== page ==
This will continue for years to come if the continent does not act so enhanced African agency is vital. The Economic Commission for Africa is advocating for the establishment of a repo market using a $200 million-backed Afreximbank facility to serve as a guarantor to lower the cost of borrowing. And African sovereign Eurobonds issuance is also experiencing a comeback with a total investable universe exceeding $130 billion.
Climate finance is also taking root, although the $100 billion per year contribution promised by the Paris Agreement has been slow to arrive. On a political level, recent meetings of the African Union (AU) indicate an increased resolve to finally establish an African Continental Free Trade Area (AfCFTA), reform regional bodies and set the continent onto a more ambitious development path. ‘Building back better’ is now mainstream political discourse and green deals indicate a renewed ambition to do things differently, notably in strategic areas such as energy.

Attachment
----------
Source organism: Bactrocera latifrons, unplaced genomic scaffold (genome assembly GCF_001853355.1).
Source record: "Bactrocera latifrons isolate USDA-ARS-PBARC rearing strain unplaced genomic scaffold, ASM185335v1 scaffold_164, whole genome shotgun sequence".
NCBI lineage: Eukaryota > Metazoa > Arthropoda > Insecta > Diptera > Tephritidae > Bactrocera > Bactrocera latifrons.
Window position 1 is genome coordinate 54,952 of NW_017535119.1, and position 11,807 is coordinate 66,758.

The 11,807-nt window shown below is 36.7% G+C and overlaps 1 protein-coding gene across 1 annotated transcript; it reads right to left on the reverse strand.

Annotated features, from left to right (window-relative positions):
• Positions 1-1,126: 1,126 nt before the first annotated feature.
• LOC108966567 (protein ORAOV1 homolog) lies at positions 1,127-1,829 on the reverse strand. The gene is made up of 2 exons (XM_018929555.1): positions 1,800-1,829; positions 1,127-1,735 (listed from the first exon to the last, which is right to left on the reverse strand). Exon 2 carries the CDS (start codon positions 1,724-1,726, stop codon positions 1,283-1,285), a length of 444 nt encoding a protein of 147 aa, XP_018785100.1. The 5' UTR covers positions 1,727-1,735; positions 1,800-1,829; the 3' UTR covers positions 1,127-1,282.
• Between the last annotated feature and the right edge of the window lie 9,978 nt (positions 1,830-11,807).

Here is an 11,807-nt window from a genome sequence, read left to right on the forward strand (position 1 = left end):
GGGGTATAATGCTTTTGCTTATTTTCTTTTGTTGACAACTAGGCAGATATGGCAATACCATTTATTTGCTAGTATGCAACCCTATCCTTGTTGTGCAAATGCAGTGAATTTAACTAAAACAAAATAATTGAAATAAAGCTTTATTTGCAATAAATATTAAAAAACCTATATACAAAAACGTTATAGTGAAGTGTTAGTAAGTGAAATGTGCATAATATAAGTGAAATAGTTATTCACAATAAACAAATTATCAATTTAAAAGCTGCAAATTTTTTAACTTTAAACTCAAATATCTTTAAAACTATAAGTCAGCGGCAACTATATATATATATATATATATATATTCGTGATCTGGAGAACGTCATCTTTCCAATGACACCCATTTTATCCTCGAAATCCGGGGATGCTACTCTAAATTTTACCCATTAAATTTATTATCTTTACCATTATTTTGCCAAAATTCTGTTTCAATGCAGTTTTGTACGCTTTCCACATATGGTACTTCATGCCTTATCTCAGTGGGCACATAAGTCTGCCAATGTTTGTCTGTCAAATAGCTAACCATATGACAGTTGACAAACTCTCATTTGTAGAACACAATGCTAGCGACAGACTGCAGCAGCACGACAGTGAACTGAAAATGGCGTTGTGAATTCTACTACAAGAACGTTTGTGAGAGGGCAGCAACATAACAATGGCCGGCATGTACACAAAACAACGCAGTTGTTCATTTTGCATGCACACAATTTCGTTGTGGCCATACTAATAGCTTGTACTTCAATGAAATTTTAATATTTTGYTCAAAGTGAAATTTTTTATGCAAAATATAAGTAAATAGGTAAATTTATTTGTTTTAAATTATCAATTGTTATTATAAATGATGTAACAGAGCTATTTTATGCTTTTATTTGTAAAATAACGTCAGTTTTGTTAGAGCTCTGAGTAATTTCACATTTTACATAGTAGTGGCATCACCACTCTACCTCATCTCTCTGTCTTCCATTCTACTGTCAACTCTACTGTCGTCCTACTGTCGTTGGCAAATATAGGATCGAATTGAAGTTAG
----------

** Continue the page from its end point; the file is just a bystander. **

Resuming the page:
But these steps must be given space to flourish and, for exceptional situations, exceptional measures are needed, according to the IMF managing director Kristalina Georgieva. The pandemic has forced leaders across the world into unprecedented and extreme action – and it is incumbent on those who control the rules and practices of global finance to give African decision-makers the fiscal and policy space to find their own solutions.
Professor Carlos Lopes, Associate Fellow, Africa Programme. This article was produced as part of the Policy for Recovery in Africa series, held in partnership with the United Nations Development Programme (UNDP).